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FIRE – Financial Independence, Retire Early (Part 2)

Thanks for continuing the journey with me. If you are here, you have probably read the first part, How to Retire at 40 and the mistakes I made. If not, you should probably read that.

So, we were talking about Financial Independence. A state of affairs when you do not need to worry or even think about money anymore. The money comes in on a regular basis – monthly or quarterly – and pays off your expenses for the lifestyle that you desire. You have a confidence that your assets and investments will continue to grow and pay for your expenses. This is the state where you don’t need to worry about money any more. This is Financial Independence. Now, if you can do this at an earlier age, you can retire early and stop working for money. Then you can work on whatever you love – for yourself, not for the money! Combining this too, is what we call FIRE – Financial Independence and Retire Early movement!

One of the most important thing as I mentioned earlier, is to take action. In the previous article, I laid out a simple plan if you are starting at 25. In this article, I am going to take it a step further and share how I build a business from $0 and grew it to 20X $$ product.

If you are like me, you probably have a passion for doing something for people. It may be helping people with something, solving problems, teaching them etc.

I liked solving customer problems too. As I worked with several customers, I realized there is a huge potential to solve a unique problem. As it’s a technology product, I’ll not go into too many details of the tech but to keep things simple, there was a unique group of customers who were struggling with a particular tech in the Oracle Cloud applications space. My friend came up with an idea to solve this problem. I liked the Idea and we invested $0 to start building this product. I say $0 because we were doing this in our off-time and didn’t have to invest any money upfront. Once we created the paper prototype of the Idea, we started engaging other people in the Idea. The next step was to hire a developer to build the product. This was $15 per hour. We estimated it will cost us $3000 to build the initial version that can be used by the customer. Also known as MVP – Minimum Viable Product. In parallel, we started working with a few customers who were vocal about this problem and would be willing to pay for it. We gathered their initial inputs and added those features to the product. At the end of the 4-5 months period, we had our MVP ready. We met the customer and their team, demonstrated the product, and grabbed our first order!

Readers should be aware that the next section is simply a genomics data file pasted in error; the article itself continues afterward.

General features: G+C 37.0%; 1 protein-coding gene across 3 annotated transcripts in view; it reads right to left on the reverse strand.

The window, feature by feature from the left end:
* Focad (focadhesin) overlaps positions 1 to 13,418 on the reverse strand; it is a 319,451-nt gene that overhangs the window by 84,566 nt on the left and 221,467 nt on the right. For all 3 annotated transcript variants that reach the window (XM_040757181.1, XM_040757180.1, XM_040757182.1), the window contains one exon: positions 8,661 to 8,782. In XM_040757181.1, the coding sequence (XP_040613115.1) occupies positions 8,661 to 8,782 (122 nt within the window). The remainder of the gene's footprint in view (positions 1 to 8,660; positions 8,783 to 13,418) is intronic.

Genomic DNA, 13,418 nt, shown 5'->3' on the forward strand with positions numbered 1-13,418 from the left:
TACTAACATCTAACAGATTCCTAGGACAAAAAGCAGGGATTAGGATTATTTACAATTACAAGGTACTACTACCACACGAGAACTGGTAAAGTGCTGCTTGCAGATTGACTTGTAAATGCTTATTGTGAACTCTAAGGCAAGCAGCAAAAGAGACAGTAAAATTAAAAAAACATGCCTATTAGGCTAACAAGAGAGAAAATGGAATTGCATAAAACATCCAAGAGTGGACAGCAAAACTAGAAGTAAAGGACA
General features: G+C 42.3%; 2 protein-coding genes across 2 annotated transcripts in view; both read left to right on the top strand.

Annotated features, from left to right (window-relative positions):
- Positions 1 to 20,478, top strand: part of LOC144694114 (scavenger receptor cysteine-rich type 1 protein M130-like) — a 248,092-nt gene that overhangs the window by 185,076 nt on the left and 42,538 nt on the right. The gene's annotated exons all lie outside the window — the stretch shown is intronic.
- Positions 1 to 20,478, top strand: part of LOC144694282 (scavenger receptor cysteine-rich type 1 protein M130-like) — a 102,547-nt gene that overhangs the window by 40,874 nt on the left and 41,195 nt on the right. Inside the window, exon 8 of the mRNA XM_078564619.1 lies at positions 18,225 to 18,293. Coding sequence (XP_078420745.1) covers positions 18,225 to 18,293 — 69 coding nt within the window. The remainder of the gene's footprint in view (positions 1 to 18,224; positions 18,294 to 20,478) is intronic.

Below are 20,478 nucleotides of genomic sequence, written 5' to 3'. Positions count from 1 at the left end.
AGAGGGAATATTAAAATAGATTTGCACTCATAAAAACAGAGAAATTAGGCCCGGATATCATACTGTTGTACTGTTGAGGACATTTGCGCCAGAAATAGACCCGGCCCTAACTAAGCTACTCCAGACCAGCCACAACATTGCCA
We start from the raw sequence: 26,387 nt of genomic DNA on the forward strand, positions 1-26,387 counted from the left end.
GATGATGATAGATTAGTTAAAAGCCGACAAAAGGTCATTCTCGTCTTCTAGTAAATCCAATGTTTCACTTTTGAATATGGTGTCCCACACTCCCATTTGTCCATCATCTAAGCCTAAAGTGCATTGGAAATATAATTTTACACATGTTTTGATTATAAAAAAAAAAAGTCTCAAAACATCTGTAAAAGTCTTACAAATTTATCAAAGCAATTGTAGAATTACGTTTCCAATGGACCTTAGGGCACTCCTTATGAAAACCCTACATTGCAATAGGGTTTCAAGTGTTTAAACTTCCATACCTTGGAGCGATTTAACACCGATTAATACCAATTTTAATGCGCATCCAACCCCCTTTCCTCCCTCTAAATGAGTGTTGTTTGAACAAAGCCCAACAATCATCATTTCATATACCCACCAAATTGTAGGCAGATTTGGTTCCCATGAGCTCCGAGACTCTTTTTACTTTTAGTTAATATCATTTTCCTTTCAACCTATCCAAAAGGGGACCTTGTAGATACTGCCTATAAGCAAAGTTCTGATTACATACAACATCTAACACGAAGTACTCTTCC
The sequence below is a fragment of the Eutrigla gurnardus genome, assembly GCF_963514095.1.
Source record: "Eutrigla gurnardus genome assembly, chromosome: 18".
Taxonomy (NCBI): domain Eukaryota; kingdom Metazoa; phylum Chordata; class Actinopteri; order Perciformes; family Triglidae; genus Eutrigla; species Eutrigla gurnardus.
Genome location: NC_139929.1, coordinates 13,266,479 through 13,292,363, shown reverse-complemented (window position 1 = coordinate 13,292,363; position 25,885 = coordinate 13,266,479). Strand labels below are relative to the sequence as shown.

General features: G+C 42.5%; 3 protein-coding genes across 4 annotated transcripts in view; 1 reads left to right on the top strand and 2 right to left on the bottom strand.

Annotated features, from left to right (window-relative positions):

Over the course of next one year, we signed up 100 + users to use the product. Some of them were “elite” and paid full price for the product. Some were trial users. Some were “lite” users and paid only for some features. Overall, we made $20,000 from the sale of this product in 1st year. From a $0 investment to $3000 development cost, not including the time we spent on it, we made a $17,000 profit before taxes. Over the course of 2nd year, we added another 200+ users and had a total revenue of $45,000. Not bad for a product so niche. We continued to add features, spending money on development and adding customer feedback into the product.

Everything was going great when we hit a snag. As this product was build to work with Oracle Cloud, we had a huge dependency on Oracle to continue to provide us the technology (APIs) that we needed it to work. Oracle released a new set of rules, which will make it difficult for our product to work in the current state. We had to revisit our design, and change the way the product worked. Luckily, we had customers who supported us in this journey and worked with us while we made changes to the product.

Exit strategy: With any business or product, it is important to have a strategy. A marketing strategy, product roadmap etc. But most important is an exit strategy. We had an Exit strategy and that was to make the product so successful that either Oracle or one of the other leading Oracle service providers would buy the product from us. Well, everything was going well and we were on right track for that when we hit another snag.

Due to a personal problem that was facing one of our partners, we had to sell out earlier than expected. A product that we took from $0 to $50,000 in 1.5 years, and was on track to earn $100,000 in the third year – had to be sold for 1/10th of what we could’ve made with it in a few years. Unfortunately, the situation that we were in didn’t allow us to wait any longer and we decided to sell the product and call it a day.

In the end, we did get 20X return on our original investment of $3000 to build the product. And with the option we have with the purchaser of the product we continue to reap the rewards of our hard work for next few years.

The lessons from this story that I’d like you to take away are these:

  1. You can build a product (an Asset) from nothing – if you are willing to look at problems around you and find a solution.
  2. You need to put your sweat and blood to continue to grow your company/product until it becomes an asset on auto pilot.
  3. Sometimes you may have to make hard decisions – but if your priorities are clear, you won’t regret it.
  4. Hardwork always pays off!

I’ll continue to share my lessons of good and bad experiences with life and business through this channel and I hope you’ll provide your feedback so I can share more and benefit you in some way, shape or form.

2 thoughts on “FIRE – Financial Independence, Retire Early (Part 2)

  1. Ashly Thomas says:

    Ashish – This is very well articulated write up! Thank you for sharing the story behind the OracleCloudSQL Tool , very impressive ! Kudos to you.


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